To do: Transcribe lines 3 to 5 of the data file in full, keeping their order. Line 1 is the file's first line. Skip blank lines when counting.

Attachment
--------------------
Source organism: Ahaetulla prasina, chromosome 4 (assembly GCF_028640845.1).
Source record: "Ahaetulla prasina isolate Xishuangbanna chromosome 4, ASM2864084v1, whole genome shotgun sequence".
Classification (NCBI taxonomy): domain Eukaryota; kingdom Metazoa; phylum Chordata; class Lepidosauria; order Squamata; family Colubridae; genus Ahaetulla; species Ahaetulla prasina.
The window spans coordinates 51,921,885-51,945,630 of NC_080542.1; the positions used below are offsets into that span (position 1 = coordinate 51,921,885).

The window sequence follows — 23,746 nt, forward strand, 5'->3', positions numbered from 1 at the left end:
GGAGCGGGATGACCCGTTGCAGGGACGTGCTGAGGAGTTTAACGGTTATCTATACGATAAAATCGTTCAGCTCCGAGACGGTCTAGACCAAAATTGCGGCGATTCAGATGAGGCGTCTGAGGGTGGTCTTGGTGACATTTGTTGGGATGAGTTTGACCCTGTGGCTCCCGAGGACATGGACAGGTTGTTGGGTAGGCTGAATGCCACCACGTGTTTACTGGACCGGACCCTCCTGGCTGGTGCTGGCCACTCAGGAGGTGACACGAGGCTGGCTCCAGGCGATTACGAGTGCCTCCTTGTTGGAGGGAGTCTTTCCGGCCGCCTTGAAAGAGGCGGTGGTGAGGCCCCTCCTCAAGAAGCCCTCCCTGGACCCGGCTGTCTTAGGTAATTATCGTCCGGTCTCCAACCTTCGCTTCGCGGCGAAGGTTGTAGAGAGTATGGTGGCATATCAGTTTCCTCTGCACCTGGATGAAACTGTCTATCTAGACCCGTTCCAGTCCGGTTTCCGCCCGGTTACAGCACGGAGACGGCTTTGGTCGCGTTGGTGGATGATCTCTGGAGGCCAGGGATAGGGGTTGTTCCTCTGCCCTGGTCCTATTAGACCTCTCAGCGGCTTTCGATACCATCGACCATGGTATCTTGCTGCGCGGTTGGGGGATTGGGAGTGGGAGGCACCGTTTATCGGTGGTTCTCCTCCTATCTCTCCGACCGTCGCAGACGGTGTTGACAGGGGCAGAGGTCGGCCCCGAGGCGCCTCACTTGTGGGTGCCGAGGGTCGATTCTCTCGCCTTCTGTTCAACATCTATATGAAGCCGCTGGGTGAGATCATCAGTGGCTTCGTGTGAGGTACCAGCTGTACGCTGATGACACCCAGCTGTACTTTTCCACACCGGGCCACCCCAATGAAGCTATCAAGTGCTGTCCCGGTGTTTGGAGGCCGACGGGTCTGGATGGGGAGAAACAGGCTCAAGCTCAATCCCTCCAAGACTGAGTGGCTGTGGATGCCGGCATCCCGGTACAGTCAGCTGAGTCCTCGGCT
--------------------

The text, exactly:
Classification (NCBI taxonomy): domain Eukaryota; kingdom Metazoa; phylum Chordata; class Lepidosauria; order Squamata; family Colubridae; genus Ahaetulla; species Ahaetulla prasina.
The window spans coordinates 51,921,885-51,945,630 of NC_080542.1; the positions used below are offsets into that span (position 1 = coordinate 51,921,885).

The window sequence follows — 23,746 nt, forward strand, 5'->3', positions numbered from 1 at the left end: